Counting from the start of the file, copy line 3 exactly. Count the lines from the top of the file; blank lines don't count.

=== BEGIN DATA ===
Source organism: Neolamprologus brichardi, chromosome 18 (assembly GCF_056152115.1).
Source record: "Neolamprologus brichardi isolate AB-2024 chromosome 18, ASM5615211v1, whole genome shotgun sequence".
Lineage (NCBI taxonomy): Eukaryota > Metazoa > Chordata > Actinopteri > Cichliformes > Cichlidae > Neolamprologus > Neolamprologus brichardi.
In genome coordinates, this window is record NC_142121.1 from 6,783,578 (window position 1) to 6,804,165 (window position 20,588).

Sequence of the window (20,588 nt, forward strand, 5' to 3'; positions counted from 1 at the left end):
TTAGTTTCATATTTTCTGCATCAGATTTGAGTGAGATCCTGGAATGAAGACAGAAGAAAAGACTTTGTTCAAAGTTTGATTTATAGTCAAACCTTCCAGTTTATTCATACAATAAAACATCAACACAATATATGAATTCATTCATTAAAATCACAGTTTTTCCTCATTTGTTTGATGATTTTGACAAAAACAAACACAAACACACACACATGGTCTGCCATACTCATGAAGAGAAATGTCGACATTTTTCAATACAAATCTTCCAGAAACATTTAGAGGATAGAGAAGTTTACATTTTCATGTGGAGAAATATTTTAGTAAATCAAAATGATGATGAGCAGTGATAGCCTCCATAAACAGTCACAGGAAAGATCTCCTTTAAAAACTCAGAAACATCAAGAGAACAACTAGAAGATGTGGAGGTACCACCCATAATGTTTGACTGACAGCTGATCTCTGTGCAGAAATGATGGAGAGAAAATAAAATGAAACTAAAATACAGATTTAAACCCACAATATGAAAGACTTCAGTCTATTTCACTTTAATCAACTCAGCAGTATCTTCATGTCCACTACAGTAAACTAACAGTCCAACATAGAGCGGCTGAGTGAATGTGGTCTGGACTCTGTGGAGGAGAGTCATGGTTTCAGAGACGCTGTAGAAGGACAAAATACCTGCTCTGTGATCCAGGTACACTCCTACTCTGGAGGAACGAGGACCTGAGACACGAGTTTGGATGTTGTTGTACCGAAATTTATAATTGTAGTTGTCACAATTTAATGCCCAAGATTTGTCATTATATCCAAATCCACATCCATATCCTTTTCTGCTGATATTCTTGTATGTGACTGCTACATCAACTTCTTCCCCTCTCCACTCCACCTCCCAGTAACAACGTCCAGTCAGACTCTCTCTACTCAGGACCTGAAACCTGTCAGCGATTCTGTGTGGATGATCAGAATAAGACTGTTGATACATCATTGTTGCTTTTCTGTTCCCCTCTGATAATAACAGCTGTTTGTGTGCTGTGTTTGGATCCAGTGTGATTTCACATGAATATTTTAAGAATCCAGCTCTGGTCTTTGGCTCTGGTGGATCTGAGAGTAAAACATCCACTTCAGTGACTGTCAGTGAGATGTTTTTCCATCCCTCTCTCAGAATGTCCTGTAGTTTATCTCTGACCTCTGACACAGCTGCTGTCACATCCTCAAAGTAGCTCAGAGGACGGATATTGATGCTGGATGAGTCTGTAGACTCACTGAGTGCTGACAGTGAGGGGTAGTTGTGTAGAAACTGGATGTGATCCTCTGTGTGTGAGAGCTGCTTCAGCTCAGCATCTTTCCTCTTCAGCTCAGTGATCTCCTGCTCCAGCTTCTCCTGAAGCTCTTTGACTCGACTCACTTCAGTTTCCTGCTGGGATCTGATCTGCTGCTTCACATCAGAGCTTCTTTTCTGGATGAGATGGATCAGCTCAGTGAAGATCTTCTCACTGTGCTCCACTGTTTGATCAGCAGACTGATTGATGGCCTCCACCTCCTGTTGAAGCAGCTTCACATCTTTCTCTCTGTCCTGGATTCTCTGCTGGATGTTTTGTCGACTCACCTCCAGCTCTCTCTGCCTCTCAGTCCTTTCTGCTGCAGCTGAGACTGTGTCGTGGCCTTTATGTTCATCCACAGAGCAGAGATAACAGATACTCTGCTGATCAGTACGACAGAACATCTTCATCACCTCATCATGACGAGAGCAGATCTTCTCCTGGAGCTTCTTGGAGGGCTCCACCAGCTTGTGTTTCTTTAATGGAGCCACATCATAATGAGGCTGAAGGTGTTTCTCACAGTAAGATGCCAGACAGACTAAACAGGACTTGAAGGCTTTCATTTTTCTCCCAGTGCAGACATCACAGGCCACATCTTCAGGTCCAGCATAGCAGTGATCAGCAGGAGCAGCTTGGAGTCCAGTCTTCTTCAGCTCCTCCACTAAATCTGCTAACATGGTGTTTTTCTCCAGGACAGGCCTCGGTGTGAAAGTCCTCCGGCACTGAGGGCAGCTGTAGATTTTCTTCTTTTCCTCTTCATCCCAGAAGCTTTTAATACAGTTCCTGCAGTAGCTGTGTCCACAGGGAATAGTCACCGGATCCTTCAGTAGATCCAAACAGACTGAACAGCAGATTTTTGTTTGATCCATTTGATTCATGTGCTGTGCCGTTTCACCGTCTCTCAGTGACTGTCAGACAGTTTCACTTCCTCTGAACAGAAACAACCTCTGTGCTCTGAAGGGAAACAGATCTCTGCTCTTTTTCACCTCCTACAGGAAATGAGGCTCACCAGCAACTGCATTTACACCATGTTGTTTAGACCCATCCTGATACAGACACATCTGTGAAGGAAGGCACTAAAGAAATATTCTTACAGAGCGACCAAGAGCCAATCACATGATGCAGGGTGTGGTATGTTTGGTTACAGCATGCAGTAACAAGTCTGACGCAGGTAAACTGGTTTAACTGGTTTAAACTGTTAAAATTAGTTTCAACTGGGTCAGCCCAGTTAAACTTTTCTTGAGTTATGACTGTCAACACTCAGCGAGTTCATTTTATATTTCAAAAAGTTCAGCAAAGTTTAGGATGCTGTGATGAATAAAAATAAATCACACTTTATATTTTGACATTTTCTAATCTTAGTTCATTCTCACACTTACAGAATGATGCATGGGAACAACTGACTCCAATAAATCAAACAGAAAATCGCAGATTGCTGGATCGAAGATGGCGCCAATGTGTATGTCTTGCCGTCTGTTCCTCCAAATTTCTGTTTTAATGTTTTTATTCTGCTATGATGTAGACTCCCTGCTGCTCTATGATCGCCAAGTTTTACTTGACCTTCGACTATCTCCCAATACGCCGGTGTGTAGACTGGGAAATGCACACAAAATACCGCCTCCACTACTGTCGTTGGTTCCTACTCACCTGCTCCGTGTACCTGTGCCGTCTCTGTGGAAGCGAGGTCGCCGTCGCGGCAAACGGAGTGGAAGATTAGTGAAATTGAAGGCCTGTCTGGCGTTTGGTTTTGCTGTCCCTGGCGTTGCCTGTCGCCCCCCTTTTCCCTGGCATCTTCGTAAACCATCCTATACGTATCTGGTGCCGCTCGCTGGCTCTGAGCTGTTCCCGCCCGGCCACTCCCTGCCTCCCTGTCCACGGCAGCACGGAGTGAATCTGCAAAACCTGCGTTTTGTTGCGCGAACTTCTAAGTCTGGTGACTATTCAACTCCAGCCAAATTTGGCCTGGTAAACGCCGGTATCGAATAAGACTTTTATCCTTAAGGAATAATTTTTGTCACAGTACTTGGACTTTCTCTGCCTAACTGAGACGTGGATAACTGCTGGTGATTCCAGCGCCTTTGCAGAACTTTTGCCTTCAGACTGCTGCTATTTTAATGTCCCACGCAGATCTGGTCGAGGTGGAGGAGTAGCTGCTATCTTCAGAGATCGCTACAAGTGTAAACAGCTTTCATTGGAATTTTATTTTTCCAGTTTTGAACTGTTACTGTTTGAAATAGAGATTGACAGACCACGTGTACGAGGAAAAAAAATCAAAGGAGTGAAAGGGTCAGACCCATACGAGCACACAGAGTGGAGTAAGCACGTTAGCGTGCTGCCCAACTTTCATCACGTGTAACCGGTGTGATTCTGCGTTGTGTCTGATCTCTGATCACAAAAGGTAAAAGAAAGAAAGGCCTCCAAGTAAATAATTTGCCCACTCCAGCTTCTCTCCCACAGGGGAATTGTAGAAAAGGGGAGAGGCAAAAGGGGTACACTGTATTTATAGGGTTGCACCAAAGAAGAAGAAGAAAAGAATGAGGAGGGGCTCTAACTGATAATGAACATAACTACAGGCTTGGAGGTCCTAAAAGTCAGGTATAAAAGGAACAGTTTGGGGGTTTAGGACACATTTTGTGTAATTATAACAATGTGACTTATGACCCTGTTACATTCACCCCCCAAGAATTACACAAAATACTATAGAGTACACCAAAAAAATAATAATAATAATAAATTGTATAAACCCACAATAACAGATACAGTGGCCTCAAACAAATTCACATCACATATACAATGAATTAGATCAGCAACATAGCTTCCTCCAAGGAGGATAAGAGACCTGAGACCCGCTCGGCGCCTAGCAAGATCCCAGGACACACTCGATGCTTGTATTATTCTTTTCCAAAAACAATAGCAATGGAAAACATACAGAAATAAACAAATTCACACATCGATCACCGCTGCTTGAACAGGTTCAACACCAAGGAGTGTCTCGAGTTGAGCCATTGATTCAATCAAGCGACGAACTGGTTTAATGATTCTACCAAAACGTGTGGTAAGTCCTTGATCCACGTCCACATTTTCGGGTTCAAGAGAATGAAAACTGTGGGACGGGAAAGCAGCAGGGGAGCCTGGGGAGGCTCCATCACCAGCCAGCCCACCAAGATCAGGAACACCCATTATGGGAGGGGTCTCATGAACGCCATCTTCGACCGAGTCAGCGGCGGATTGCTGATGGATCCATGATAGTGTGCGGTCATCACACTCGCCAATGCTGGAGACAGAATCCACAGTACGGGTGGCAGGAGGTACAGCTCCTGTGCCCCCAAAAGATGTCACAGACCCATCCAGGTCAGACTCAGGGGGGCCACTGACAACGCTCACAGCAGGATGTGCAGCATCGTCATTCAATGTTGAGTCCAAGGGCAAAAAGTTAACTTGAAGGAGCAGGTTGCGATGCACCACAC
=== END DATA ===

Lineage (NCBI taxonomy): Eukaryota > Metazoa > Chordata > Actinopteri > Cichliformes > Cichlidae > Neolamprologus > Neolamprologus brichardi.